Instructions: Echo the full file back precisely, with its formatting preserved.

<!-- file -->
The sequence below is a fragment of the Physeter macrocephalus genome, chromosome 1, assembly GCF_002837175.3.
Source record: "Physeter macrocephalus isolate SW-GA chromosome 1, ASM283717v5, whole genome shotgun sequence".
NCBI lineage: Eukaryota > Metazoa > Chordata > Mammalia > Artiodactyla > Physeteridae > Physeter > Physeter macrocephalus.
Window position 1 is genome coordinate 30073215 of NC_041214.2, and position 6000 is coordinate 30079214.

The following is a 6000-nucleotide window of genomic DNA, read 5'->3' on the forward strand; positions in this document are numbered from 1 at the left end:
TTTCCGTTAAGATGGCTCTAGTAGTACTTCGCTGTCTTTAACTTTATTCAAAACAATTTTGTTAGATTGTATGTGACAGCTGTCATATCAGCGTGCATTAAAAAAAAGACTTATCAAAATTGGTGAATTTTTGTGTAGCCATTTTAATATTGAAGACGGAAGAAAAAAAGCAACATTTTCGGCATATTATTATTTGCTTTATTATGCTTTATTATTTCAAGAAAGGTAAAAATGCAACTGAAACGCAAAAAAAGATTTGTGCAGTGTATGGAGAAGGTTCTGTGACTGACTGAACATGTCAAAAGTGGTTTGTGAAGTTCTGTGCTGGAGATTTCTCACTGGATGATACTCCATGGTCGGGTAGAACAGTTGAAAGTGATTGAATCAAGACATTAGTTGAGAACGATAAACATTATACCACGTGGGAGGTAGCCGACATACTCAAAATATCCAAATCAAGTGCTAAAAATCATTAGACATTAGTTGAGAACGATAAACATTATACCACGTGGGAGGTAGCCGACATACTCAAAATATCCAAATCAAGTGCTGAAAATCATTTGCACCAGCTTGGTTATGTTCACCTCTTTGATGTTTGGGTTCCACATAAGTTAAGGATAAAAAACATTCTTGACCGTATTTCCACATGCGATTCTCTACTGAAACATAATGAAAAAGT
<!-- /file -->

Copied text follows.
The sequence below is a fragment of the Physeter macrocephalus genome, chromosome 1, assembly GCF_002837175.3.
Source record: "Physeter macrocephalus isolate SW-GA chromosome 1, ASM283717v5, whole genome shotgun sequence".
NCBI lineage: Eukaryota > Metazoa > Chordata > Mammalia > Artiodactyla > Physeteridae > Physeter > Physeter macrocephalus.
Window position 1 is genome coordinate 30073215 of NC_041214.2, and position 6000 is coordinate 30079214.

The following is a 6000-nucleotide window of genomic DNA, read 5'->3' on the forward strand; positions in this document are numbered from 1 at the left end:
TTTCCGTTAAGATGGCTCTAGTAGTACTTCGCTGTCTTTAACTTTATTCAAAACAATTTTGTTAGATTGTATGTGACAGCTGTCATATCAGCGTGCATTAAAAAAAAGACTTATCAAAATTGGTGAATTTTTGTGTAGCCATTTTAATATTGAAGACGGAAGAAAAAAAGCAACATTTTCGGCATATTATTATTTGCTTTATTATGCTTTATTATTTCAAGAAAGGTAAAAATGCAACTGAAACGCAAAAAAAGATTTGTGCAGTGTATGGAGAAGGTTCTGTGACTGACTGAACATGTCAAAAGTGGTTTGTGAAGTTCTGTGCTGGAGATTTCTCACTGGATGATACTCCATGGTCGGGTAGAACAGTTGAAAGTGATTGAATCAAGACATTAGTTGAGAACGATAAACATTATACCACGTGGGAGGTAGCCGACATACTCAAAATATCCAAATCAAGTGCTAAAAATCATTAGACATTAGTTGAGAACGATAAACATTATACCACGTGGGAGGTAGCCGACATACTCAAAATATCCAAATCAAGTGCTGAAAATCATTTGCACCAGCTTGGTTATGTTCACCTCTTTGATGTTTGGGTTCCACATAAGTTAAGGATAAAAAACATTCTTGACCGTATTTCCACATGCGATTCTCTACTGAAACATAATGAAAAAGT